Once the rich favorable flavor of your tea begins to fade we immediately think it is time to toss it as it is of no use to us any longer. Yet there are actually plenty of uses for used tea leaves!
Japan is immersed in the concept of mottainai. Mottainai is when nothing gets wasted and gets used in one way or another. It is best translated as “What a waste!” and portrays pity over something being wasted or not used to its fullest extent. The concept comes through in every part of the culture, tea not excluded.
The truth is even though the tea leaves no longer have flavor, they still have nutrients. These nutrients can still serve their purpose in many ways.
In Japan, the dried used tea leaves are referred to as chagra, and there are many ways to use them after-brew.
First, squeeze out as much moisture out of them as you can. The most important step is to dry them efficiently so they won’t risk getting moldy. Sun drying works best, but of course, not all of us have easy access to a place we can sun-dry our tea leaves.
You can also use an oven to dry your used leaves. Just spread them on a tray and put them in an oven not exceeding 200 F. Flip them from time to time and remove when efficiently dry. Store the tea leaves in a tight-sealed container.
Now here are some ways you can use your chagra:
- Fill small sachets with the tea leaves and hang around your house: in the closets, fridge, bathrooms, next to garbage cans. The tea leaves can easily absorb unwanted smells and in turn, give out the pleasant smell of the tea leaves.
- Use the chagra sachets during baths or foot baths. The antimicrobial qualities of the tea leaves are great for it. The scent may also help relax.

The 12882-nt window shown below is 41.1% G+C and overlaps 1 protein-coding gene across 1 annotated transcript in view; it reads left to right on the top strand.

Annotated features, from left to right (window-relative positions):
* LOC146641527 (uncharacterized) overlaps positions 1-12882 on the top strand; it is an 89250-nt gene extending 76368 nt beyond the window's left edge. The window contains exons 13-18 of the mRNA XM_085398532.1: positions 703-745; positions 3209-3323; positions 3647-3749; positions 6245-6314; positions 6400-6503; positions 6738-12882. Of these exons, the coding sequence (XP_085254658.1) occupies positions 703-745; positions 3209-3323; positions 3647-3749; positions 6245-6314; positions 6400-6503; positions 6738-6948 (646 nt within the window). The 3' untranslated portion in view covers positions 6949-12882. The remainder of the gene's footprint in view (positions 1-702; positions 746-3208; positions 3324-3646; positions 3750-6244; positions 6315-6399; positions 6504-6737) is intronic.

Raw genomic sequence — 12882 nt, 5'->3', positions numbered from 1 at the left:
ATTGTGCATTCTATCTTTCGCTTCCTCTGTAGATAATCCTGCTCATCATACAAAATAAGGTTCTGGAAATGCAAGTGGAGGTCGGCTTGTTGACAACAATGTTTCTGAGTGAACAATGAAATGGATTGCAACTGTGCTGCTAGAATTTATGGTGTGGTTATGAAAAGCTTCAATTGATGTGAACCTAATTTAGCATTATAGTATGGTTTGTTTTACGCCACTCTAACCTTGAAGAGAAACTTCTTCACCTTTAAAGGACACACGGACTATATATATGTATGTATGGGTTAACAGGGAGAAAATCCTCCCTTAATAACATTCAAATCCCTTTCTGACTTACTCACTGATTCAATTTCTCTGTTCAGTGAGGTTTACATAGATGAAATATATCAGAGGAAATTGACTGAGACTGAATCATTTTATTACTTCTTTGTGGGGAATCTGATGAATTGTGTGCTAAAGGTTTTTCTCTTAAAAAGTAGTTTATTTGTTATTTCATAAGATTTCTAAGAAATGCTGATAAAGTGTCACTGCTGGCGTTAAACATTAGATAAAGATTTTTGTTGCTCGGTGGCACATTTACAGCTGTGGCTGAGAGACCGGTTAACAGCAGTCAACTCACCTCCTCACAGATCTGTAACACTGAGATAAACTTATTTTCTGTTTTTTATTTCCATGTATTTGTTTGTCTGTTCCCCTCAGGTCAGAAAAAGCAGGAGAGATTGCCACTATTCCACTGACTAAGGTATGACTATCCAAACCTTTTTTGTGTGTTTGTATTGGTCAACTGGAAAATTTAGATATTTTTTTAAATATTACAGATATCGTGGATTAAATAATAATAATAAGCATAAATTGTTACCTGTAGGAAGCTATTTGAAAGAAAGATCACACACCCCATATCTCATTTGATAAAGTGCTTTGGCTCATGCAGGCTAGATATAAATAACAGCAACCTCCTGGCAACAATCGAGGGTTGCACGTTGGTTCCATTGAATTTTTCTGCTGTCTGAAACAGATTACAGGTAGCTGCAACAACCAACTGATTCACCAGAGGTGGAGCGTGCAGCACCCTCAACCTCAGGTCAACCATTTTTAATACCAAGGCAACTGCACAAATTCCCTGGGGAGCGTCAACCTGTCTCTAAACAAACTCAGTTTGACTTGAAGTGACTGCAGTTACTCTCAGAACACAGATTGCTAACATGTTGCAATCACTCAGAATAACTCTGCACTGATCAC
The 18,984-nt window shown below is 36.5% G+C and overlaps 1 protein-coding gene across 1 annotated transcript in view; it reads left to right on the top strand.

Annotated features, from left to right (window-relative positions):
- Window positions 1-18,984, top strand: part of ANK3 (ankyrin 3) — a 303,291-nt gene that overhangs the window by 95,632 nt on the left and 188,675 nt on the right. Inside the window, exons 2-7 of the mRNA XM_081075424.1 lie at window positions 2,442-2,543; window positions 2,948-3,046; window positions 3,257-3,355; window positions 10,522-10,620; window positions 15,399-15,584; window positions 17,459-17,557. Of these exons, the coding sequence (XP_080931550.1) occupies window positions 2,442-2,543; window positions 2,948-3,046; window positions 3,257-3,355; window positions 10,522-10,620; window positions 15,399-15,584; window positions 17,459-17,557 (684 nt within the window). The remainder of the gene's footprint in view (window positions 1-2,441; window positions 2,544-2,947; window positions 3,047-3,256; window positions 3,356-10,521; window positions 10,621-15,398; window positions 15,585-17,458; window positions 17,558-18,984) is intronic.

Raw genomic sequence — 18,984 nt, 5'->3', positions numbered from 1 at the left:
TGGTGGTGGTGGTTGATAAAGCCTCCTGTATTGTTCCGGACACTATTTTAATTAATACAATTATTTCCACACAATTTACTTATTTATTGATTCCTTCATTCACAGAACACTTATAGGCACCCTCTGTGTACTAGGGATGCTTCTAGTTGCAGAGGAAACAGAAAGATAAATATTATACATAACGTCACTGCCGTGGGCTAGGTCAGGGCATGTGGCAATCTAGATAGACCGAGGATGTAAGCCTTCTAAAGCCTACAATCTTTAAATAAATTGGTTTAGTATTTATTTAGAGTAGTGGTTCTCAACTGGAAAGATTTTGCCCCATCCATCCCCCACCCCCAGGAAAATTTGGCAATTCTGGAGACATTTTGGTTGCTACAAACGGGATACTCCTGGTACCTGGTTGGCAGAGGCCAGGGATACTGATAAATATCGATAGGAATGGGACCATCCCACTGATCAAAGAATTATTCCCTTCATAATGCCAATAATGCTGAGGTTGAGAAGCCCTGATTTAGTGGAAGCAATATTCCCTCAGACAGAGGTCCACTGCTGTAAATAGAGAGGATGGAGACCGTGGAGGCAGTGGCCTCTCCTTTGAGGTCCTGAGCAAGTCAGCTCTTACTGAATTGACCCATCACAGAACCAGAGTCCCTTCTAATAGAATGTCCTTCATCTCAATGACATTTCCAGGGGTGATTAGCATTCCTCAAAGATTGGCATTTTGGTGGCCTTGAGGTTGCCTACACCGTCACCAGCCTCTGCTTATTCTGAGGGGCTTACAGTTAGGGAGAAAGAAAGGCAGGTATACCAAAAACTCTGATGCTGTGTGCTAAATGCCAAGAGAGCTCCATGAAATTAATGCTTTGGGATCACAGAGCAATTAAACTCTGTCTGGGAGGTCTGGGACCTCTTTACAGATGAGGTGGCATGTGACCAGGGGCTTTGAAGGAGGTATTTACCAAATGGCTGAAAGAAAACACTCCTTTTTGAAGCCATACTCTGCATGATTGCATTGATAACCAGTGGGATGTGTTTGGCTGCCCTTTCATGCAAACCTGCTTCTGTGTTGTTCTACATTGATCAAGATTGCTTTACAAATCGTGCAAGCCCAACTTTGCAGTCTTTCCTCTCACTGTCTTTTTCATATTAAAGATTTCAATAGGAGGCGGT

- You can mix the chagra with other good smelling herbs, put into sachets and place near your pillow. It is known to promote good sleep!
- In both China and Japan the chagra is often placed on top of small burners (for example the ones used to burn essential oils). The soft flame of the candle will help gently heat the tea leaves, producing a steady, pleasant scent of the now roasted tea leaf.
- Put the tea leaves in your plant soil. The nutrients will get absorbed by the soil and work as a natural fertilizer. This one can be done without drying the tea leaves beforehand. Just use your fresh after-brew tea leaf!
If you are using the leaves for aromatic purposes you may want to use a tea that has a prominent scent. Some of our personal favorites are our Award Winning Jasmine Dragon Pearls Green Tea, Ya Shi Xiang Dan Cong Oolong, Organic Jinhao Black Tea. We especially enjoy the scent of some Genmaicha chagra on an oil burner!
Have you ever used chagra before? Leave a comment below with your favorite uses for the used tea leaves and which teas you prefer the most for the purpose.
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- Tags: china, chinese tea, Japan, japanese tea, loose leaf tea, mottainai, tea leaves, tradition